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Promoting Safe and Effective Use of Remedies
Two concerned homeopaths take on in-store consumer education
Because homeopathic remedies are widely available over-the-counter, people often
buy them without understanding how homeopathy really works. As we became increasingly
concerned about this issue, we realized that we could enhance the format within
which remedies are available, thereby increasing the safety and overall respect
with which they are used. Deciding on a grassroots approach with a community
focus, we took our concerns to our local food co-op, the largest homeopathic
retailer in our area. We brought them several ideas that could be implemented
within the store, emphasizing that additional information and resources would
be ideal to ensure that remedies are being used with optimal effectiveness, ultimately
supporting the enhanced well-being of our community. The Ashland Food Co-op accepted
1 We began by addressing one of our primary concerns, high potencies.
At our request, the management relocated the 200c and 1M potencies to the highest
shelf and posted a sign reading: “High potency homeopathics—200c & 1M
should be used under the guidance of a qualified practitioner.”
2 We supplied the co-op staff with a list of recommended homeopathic books
for sale and for in-store use.
3 We wrote an article for the co-op member newsletter that explained homeopathy
in simple terms. 3500 copies reached community members in our Oregon town of
over 20,000. We gave information about the nature and principles of homeopathy,
including how it differs from conventional medicine, guided shoppers to resources
available in the co-op, and encouraged readers/shoppers toward further research.
4 We wrote an information packet, which is laminated and posted in the
homeopathic section of the store and includes the following topics:
What Is Homeopathy?—the nature of homeopathy, its safe and effective
use, the concepts
of individuality, totality, and minimum dose.
Glossary—a list of 18 commonly used homeopathic terms and their definitions.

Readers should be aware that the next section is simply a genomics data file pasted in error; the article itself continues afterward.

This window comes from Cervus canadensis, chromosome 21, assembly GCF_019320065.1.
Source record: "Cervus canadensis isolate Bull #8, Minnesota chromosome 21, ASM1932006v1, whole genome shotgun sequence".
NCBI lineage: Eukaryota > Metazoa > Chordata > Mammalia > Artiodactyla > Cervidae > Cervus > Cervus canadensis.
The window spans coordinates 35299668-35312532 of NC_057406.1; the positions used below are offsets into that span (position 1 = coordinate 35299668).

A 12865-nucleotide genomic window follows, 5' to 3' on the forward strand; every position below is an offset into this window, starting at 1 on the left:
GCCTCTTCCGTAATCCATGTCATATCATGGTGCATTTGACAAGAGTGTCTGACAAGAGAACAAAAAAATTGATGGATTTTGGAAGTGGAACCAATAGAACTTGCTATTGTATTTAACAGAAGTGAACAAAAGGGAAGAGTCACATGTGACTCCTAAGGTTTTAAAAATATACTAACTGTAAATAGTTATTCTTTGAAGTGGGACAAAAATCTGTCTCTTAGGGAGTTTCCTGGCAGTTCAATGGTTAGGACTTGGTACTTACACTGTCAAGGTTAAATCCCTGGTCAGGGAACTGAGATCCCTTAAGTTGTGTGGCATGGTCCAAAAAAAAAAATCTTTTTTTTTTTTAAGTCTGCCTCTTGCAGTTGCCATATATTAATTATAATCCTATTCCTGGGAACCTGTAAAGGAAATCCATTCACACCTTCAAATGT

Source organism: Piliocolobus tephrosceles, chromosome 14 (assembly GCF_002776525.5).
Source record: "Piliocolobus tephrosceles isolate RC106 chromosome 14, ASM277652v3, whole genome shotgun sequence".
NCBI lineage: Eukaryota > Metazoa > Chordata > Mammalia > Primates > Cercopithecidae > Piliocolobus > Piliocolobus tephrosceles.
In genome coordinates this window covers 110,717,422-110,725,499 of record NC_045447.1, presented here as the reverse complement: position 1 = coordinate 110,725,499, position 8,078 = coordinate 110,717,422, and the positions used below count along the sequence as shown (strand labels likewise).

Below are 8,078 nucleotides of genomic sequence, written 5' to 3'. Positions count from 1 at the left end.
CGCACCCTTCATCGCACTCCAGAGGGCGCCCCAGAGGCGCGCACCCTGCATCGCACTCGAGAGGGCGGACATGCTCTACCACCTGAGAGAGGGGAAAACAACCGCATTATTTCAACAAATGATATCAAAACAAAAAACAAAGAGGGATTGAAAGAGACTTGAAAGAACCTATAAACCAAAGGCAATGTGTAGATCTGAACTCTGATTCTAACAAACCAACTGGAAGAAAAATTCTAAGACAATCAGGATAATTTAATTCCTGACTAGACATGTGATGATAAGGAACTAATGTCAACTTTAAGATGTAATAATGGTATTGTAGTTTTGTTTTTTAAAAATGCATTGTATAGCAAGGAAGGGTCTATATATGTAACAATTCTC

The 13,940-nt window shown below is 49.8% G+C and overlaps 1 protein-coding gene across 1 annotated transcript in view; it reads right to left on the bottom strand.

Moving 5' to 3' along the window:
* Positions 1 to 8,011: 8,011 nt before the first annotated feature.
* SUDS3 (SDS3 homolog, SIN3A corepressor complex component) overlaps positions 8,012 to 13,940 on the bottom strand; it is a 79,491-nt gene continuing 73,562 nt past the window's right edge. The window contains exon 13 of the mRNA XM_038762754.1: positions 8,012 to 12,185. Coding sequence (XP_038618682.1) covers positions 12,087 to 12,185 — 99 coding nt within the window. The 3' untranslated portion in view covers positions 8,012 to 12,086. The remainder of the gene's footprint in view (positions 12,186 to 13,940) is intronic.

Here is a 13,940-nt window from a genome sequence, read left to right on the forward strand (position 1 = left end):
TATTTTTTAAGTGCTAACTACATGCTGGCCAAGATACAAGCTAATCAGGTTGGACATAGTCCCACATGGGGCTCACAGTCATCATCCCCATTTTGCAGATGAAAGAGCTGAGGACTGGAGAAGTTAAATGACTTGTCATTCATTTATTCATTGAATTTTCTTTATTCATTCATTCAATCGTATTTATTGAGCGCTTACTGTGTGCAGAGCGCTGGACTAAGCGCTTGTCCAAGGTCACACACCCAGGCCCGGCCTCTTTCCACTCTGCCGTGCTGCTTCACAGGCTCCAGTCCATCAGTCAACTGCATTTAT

About Potency—potency & dosage guidelines, including guidelines for
when to stop taking a remedy.
Recommended Resources—books, book catalogs, and online resources,
including the NCH website.
5 At our recommendation, a homeopathic in-service staff training and Q&A
period was attended by co-op managers and floor personnel.
6 We are currently available in the homeopathic section of the store one
afternoon per month during prime shopping time to answer questions, distribute
handouts about homeopathy, and guide shoppers to appropriate resources, including
how to use the Repertory & Materia Medica.
Our vision is to have a dynamic format for community education available and
accessible wherever homeopathic remedies are sold. We hope the model we have
shared inspires and encourages others to adopt similar practices in their communities
and to deepen awareness, growth, and respect for what homeopathy has to offer.
Beth Levin and
Please help foster greater understanding and respect for the power of homeopathy
by implementing ideals such as these for the enhanced safety & well being of
Beth Levin and Autumn Schaefer met over 4 years ago while studying homeopathy
with Karen Ferreira, CCH, RSHom (NA), in Ashland, Oregon where they both live.
Currently Beth & Autumn continue to study locally with Douglas Falkner, MD, MHom,
and have finished their first year in the Dynamis program with Jeremy Sherr,
RSHom. For more information or to order their materials please contact: Health
In Harmony Homeopathic Associates, firstname.lastname@example.org,
Beth Levin 541-488-1548, Autumn Schaefer 541-201-1981.